Something Practical – About Matzah
The Torah calls it both matzah and lechem oni, ‘unleavened bread’ and ‘the bread of affliction’. Some people love it, others find it the cause of affliction, but I’ve never met anyone who’s indifferent to matzah. But what makes matzah into matzah: how is this bread different from all other breads?
There are at least three kinds of answer. Firstly there’s the question of the ingredients and the way in which matzah is baked. Matzah may be made of any one of five species of grain, wheat, barley, spelt, rye or oats, - precisely the same kinds of grain used to make bread. What’s unique about the recipe is that the only other admissible ingredient inmatzah is water. But the baking process is entirely different from bread-making. From the first, the grain to be ground into flour for matzah must be treated with the greatest of care so as not to allow it to become damp. The Hasidim would ‘watch’ it from the time of reaping, keeping it in a double bag in the kitchen from the day of the harvest until the eve of Pesach, in order to fulfil in full the injunction ’unshemartem et hamatzot’ – ‘you shall watch, or guard, the matzot’. Others say that it is sufficient to watch and protect the flour from the time of milling. The heavy grinding wheels of the mills had to be specially cleaned and the flour carefully kept dry.
In the process of baking, every measure must be taken to prevent the dough from rising. It is the current custom to allow just eighteen minutes from the moment the water touches the dry flour until the rolled and finished matzah enters the preheated over. Water, flour and hands must be kept cool. The dough may not rest idle for a moment. If that happens, or if it produces the ‘signs’, - either cracks like a locust’s horns or a silvery grey colour across the surface -, the dough has begun to leaven. The rolled out matzot should be perforated all over to keep them flat, but one is not permitted to make designs in case one should be tempted to spend too long trying to fulfil one’s artistic ambitions and the dough rises up in revolt. These are the technicalities of matzah baking in a (kosher lePesach) nutshell.
But there is a second kind of explanation. Matzah is called lechem ani, says the Talmud, the bread of the poor; just as poor people bake in a team, so matzah can only be made by teamwork. Look at the quaint illustrations in any old-fashioned Haggadah and you’ll see: one person measures out the flour, another holds the water, others knead the dough, yet others roll it out, a further person has the pronged roller (it looks like a miniature plough, the sort you could imagine harnessed to a guinea pig) to make the holes. A final member puts the matzot in the oven and takes them out ready baked. Indeed, a small note in the Shulchan Aruch, the 16th century code of Jewish law compiled by Joseph Caro, indicates that since all matzot look fairly alike, if one has them baked in a communal oven one shouldn’t mind if they get mixed up with somebody else’s productions. In other wordsmatzah is the food of community, the product of solidarity.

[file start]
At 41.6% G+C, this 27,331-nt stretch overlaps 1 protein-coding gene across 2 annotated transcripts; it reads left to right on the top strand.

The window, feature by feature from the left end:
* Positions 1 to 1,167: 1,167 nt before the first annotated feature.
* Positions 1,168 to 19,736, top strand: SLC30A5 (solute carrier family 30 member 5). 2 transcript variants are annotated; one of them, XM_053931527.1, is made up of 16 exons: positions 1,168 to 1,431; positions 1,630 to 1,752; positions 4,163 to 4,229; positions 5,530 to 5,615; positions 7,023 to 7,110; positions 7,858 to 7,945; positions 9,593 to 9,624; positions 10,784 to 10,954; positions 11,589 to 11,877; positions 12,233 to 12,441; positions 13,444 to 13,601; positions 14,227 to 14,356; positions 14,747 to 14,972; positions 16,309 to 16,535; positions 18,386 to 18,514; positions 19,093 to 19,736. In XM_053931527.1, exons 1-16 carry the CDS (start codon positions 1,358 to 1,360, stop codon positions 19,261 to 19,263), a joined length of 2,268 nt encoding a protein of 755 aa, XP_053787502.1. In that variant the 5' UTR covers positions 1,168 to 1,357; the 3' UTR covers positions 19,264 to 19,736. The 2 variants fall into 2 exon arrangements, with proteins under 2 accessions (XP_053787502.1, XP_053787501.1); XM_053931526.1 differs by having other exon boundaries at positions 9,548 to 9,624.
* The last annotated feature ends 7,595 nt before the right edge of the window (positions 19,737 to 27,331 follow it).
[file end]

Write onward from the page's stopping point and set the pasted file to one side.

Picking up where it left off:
A third explanation in the Talmud plays on the word ani, as if it derived from the verb ana, or ‘answer’: this is ‘the bread over which questions are answered’, it explains. Matzah is the bread of the story.
Something about the Haggadah – the place of Matzah in the story
At the beginning of the Seder we break the middle of the three matzot, hold up the broken piece (the other half is hidden as the Afikoman) and say, ‘This is the bread of affliction which our ancestors ate in Egypt’. But much later in the evening, we quote the teaching of Rabban Gamliel, head of the Sanhedrin and therefore leader of the Jewish community in the early 2nd century not long after the Romans destroyed the 2nd Temple, and say: ‘Thismatzah which we eat, why do we do so? Because there was no time for the dough of our ancestors to rise…because they were driven out of Egypt’ – In other words it has become the bread of the Exodus, the bread of hope and freedom. The mystics had yet another name for it altogether; they called it ‘the bread of healing’, by which they surely meant moral and spiritual health.
How may these aspects of the matzah be connected? It’s difficult to know exactly whatmatzah originally represented. It may well have been the food of royalty, as Rabbi Chaim Weiner suggests; after all, matzah can only be baked from newly mixed ingredients, so to be served such fresh bread would be a mark of honour. But at some point it came to represent affliction, ‘because poor people in their destitution, will take some flour, knead it, and bake it into unleavened cakes and eat it immediately’, wrote Samuel Al-Magrabi, continuing, ‘others say it signifies bread suitable to the hardships of travel’.
If I could give matzah a name of my own, I’d call it the bread of identity. I sometimes think of the illustration used by World Jewish Relief in its Pesach appeal many years ago: it showed the joy of an elderly and destitute woman upon receiving a box of matzah. She felt included, no longer forgotten, part of the story of our people’s past and the community of our present. Matzah is the bread of that journey, travelling with us from hopelessness to aspiration, from slavery to freedom. It unites us; we can’t even bake it on our own, let alone tell its story by ourselves. We do not eat it in isolation; we may not sit down to our Seder unless we’ve help enabled the poorest of our communities to do likewise. Its simplicity links us to other groups and peoples in their struggles. It thus becomes the food of our vision, the first taste in our journey towards freedom.